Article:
Sanger defends Administration leaks

| June 11, 2012

The LA Times reports on the defense that David Sanger, chief Washington correspondent for the New York Times, spoke about on CNN yesterday of the leaks that the Obama Administration supplied him with;

“Did I talk to a lot of people in the administration? Of course,” [Sanger] said, as would be expected when writing a book about national security.

Sanger contended that how Obama conducts himself in the theater of international military action is key for the public to know, and is a necessary story for the media to report on, regardless of the secrecy associated with national security issues.

What? Want to spend a moment thinking about that statement, Dave? There’s a reason that we call them “secrets” and “national security” and the use of neither rhyme with the New York Times nor does anyone usually equate publishing secrets in the New York Times as part of our national security. And, “he doubted that any politically motivated leaks were involved.” Why else would the Obama Administration leak secrets to the New York Times, if it’s not politically motivated? Otherwise we could still call them secrets. Are they leaking any failed operations to the New York Times?

“Can we debate them out in the open? Of course,” he said.

Then they’re not secrets, are they? The Roosevelt Administration saw no need to debate our secrets during World War II and I’m pretty sure that the editors of the New York Times of that era would agree. How about we let our secrets remain that way until whichever war we’re fighting ends, so we don’t intentionally get mired in the morass that the media made of this last war with their “open debate”.

And how about someone put a muzzle on the leaks out of the Obama Administration and let them debate the issues instead of smokescreening their failures.

Category: Barack Obama/Joe Biden, Media

Comments (8)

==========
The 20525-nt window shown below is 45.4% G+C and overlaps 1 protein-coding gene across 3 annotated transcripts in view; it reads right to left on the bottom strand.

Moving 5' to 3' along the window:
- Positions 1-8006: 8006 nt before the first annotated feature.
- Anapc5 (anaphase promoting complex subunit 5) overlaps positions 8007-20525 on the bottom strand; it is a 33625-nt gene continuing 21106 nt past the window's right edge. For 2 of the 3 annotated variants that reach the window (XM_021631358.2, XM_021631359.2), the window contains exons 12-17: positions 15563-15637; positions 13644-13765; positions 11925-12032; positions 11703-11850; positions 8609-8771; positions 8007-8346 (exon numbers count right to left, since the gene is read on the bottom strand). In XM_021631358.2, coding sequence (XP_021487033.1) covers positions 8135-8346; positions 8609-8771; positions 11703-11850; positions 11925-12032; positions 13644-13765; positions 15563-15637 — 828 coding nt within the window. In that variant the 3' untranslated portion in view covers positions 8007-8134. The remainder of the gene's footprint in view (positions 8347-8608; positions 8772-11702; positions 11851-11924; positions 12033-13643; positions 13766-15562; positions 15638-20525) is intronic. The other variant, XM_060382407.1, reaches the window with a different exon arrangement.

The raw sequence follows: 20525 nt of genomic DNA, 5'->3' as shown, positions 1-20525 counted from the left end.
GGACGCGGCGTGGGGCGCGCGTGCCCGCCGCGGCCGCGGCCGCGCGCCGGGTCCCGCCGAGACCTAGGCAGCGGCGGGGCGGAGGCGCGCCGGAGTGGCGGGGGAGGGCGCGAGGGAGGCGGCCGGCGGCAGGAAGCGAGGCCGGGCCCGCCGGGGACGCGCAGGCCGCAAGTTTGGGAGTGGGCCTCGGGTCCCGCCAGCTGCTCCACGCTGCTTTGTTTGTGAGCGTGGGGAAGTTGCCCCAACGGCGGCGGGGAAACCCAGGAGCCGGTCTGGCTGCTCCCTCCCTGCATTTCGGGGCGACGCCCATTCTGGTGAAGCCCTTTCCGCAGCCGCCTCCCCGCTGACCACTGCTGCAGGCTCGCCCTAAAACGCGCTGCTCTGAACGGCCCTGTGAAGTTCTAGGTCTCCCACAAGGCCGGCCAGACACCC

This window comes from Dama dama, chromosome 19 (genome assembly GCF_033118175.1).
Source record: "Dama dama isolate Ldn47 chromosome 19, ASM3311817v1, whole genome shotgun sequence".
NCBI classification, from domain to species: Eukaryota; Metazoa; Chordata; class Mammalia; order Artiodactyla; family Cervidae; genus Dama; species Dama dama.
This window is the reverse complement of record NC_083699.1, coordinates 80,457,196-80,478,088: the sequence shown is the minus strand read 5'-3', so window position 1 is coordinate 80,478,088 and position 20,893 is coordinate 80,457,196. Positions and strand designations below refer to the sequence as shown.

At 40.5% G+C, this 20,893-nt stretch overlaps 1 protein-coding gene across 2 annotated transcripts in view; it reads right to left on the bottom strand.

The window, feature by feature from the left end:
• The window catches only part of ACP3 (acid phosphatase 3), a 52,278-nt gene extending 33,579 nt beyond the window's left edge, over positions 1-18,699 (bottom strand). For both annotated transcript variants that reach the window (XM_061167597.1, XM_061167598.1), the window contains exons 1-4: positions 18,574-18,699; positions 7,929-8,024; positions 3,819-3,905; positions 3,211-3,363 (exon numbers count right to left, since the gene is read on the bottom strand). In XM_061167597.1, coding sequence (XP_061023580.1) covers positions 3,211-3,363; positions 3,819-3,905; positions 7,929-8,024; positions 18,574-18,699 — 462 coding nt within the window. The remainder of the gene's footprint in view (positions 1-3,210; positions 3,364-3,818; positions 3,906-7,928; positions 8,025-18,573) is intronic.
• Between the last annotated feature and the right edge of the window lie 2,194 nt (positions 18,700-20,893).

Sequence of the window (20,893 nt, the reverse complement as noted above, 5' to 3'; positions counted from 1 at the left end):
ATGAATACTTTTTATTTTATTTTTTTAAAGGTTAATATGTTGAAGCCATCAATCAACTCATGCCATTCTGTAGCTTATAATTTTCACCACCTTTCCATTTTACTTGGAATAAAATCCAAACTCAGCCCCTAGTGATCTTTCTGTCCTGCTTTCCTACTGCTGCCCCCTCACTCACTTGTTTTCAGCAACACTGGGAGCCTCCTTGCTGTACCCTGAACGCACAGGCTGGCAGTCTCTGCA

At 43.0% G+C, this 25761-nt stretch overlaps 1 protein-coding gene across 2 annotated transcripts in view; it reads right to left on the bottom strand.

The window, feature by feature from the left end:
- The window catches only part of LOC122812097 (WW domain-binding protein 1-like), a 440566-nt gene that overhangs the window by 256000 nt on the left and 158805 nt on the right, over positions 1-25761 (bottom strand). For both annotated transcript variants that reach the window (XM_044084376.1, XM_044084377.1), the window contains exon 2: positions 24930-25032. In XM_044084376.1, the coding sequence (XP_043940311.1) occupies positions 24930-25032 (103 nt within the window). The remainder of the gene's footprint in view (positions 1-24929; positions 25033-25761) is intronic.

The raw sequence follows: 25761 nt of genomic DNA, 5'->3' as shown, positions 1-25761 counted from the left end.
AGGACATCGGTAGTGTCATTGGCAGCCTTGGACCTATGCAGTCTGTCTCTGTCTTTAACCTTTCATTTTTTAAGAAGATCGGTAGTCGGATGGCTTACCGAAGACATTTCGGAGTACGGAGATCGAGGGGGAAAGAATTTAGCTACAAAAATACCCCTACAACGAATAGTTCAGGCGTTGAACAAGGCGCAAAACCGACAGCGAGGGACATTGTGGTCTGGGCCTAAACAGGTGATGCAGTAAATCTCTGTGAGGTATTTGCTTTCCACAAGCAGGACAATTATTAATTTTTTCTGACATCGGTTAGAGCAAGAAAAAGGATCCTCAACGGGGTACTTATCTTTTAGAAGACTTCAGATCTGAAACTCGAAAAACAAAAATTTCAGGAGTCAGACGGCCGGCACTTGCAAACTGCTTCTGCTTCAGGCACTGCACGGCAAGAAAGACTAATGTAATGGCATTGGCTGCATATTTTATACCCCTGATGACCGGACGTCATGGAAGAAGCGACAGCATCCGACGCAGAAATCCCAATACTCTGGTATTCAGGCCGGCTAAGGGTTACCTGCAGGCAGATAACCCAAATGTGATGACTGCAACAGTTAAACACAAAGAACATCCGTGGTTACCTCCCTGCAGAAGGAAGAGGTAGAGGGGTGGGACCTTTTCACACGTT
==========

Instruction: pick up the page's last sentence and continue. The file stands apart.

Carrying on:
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  1. CI says:

    The hallmark of today’s media: sensationalism and the scoop.

    Actual investigative reporting isn’t even an afterthought anymore.

  2. NHSparky says:

    The NY Times betraying American national security? Sorry, nothing new. Google USS Lapon and New York Times.

    Remove all sharp or heavy objects from reach.

  3. Steadfast&Loyal says:

    and this is the same office that would court martial or revoke security clearences if many of us here would do the same thing.

  4. Claymore says:

    Let’s see…what did they used to do to people who leaked national secrets? I know that they did something…blocked their Twitter page for 30 days? Canceled their Facebook account? I’m sure it was something bad like that.

  5. Doc Bailey says:

    I’m sure the fact that people are dying over these leaks is no never mind

  6. DR_BRETT says:

    PINKY Sulzberger —
    is aptly named .

  7. SomePeoplesKids says:

    wow, that we live in a day and age where this guy can just outright do this kind of thing without immediately being arrested/imprisoned makes me fear for the future.

  8. DaveO says:

    The NYT article was detailed enough that anyone with access to the WH visitors log (available with a FOIA request), can look at the dates and times and know, reasonably well, who was with the POTUS.

    Larger issue:

    Either the POTUS did everything that is described in the NYT expose’, and so we’ll know who leaked what (probably already known) in short order.

    Or, the POTUS delegated all of the tasks ascribed to him to someone else, and then claimed credit and authorized the leaks to show how tough he is (out Cheneying Cheney).

    Obama’s too incompetent, and too narcissistic, for him to select people to die, and keep it to himself.